Morning sickness is one of the most common first signs of pregnancy – and one of the least appealing. Vomit is obviously gross. But, it can also be what twigs you to the fact that you’re pregnant, which is very exciting!
If you think you may be experiencing morning sickness, here’s what you need to know about it – including when it starts.
It can start as early as 8 days after ovulation
Wow! There you go. Morning sickness can be a very early pregnancy symptom, appearing well before you even suspect you’re pregnant.
While many sources suggest that it starts at around 4-6 weeks’ gestation, recent research indicates that most women experience the first symptoms of pregnancy sickness after 8 to 10 days from the date of their ovulation. This is well before you’d think to take a pregnancy test, and you may still be expecting your period any day.
Morning sickness can range from slight nausea to full-blown hurling over the toilet bowl. (Or in my case, mistaking nausea for hunger and eating my weight in carbs every day.)
It usually occurs in the first trimester
As many as two-thirds of women experience morning sickness during pregnancy, and most report it in the first trimester only. Usually, it goes away by the second trimester, but for an unlucky few (about 10%) it does continue throughout the entire pregnancy.
Doctors are still scratching their heads as to why it’s a thing. But we can at least all agree that it’s not a mental condition as was once believed to be! There’s no research to support that morning sickness is psychosomatic (meaning that fears and anxieties trigger the psychical symptoms), so we can write that theory off thanks.
Possible causes of nausea and vomiting in early pregnancy may include an increase in hormones or low blood sugar. Research also suggests that it may be worse when experiencing fatigue, emotional stress, frequent travelling, or when carrying twins or triplets (to be honest, the thought of managing multiple toddlers of the same age makes us feel a little ill too).
So who knows WHY it happens, but thank goodness it usually levels out by the second trimester! (For most women, that is. About one in 1,000 will experience hyperemesis gravidarum which is basically morning sickness times A BILLION, and can last for the entire pregnancy for some.)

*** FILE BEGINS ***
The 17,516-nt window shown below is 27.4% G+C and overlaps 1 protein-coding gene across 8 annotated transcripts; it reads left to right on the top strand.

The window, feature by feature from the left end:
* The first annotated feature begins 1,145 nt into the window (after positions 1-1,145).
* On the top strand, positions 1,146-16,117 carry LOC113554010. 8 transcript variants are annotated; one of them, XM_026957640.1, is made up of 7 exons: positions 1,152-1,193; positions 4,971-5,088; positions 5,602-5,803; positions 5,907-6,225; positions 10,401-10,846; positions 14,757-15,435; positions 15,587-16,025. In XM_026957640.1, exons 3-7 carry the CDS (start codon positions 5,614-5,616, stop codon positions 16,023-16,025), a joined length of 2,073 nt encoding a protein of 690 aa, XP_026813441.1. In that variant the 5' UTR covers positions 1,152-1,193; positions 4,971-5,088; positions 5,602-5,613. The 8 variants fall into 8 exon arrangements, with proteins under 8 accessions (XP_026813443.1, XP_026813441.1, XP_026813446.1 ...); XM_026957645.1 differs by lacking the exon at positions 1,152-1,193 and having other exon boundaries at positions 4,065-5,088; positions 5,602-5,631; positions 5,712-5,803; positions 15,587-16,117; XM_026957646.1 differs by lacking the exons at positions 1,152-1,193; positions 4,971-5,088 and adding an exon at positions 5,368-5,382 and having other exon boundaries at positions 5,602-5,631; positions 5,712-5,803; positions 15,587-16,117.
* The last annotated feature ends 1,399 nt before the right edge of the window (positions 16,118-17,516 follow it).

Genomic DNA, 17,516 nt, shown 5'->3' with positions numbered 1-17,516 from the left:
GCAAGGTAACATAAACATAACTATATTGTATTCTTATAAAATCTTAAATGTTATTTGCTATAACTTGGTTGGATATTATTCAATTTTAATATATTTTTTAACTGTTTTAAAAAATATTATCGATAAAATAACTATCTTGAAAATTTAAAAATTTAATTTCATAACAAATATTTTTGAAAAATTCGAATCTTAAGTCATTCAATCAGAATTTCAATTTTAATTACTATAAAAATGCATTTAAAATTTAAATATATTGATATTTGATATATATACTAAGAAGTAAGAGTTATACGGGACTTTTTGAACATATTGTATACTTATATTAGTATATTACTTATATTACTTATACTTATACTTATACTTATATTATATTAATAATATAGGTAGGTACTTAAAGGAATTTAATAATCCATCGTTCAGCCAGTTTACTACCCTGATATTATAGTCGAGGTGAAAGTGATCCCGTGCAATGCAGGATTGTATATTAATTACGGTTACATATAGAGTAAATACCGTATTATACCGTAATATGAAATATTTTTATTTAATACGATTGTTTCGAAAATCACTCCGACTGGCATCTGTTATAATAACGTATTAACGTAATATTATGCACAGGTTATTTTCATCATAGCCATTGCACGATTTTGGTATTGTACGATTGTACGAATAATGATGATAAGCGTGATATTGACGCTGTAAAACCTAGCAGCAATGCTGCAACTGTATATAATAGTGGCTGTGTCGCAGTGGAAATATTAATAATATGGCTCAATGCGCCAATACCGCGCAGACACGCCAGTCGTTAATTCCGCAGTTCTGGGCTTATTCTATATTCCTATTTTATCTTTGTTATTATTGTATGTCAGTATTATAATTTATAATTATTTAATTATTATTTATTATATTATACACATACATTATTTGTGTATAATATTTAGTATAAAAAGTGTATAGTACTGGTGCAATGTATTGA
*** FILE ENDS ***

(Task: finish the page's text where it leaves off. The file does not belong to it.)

It can usually* be managed or minimised
As sucky as morning sickness is, there are a few things you can try to make life easier/better/not as vomit-filled.
You can try:
- Eating smaller, more frequent meals (a very full or empty stomach can make it worse)
- Eating lots of protein and carbs
- Drinking peppermint tea or diffusing peppermint essential oil
- Eating crackers before you get out of bed in the morning
- Getting extra rest when possible.
Your doctor may be able to prescribe some vitamin supplements to help with nausea too.
*Definitely give these remedies a shot, but I’m sorry to report that they don’t come with a guarantee!
It’s not always in the morning
Feeling unwell later in the day? Sickness doesn’t need to be in the morning to be classed as morning sickness. (We call false advertising!) In fact some researchers have suggested relabelling it ‘pregnancy sickness’. Although, most women do experience the worst of the sickness earlier in the day so I guess we can let it slide for now.
Morning sickness doesn’t need to be violent illness like you see in the movies. For you it could just be nausea or an aversion to certain foods.
It can be a good sign
A 2016 study suggested that morning sickness actually plays an important role in protecting mothers and babies from deadly toxins and disease-causing organisms in foods and drinks! I.E. – the sight of that certain food makes your stomach churn so you don’t wanna eat it, because it could be bad for your and your baby’s health. How handy!
And, Cornell University evolutionary biologist Paul W. Sherman said in a research paper from 2000:
“As unpleasant as it is, the nausea and vomiting of ‘morning sickness’ experienced by two-thirds of pregnant women is Mother Nature’s way of protecting mothers and fetuses from food-borne illness and also shielding the fetus from chemicals that can deform fetal organs at the most critical time in development.”
He also highlighted the misleading nature of the name ‘morning sickness’ and suggests it should instead be called ‘wellness insurance’. (Ha! We see what you did there, sir.)
So morning sickness may even be reason to celebrate! (I know, that statement is a bit hard to stomach itself.)
If you don’t experience morning sickness in your pregnancy, it doesn’t mean anything sinister. You might just be exceptionally lucky! But if you are concerned about your pregnancy at all, book a visit to your doctor.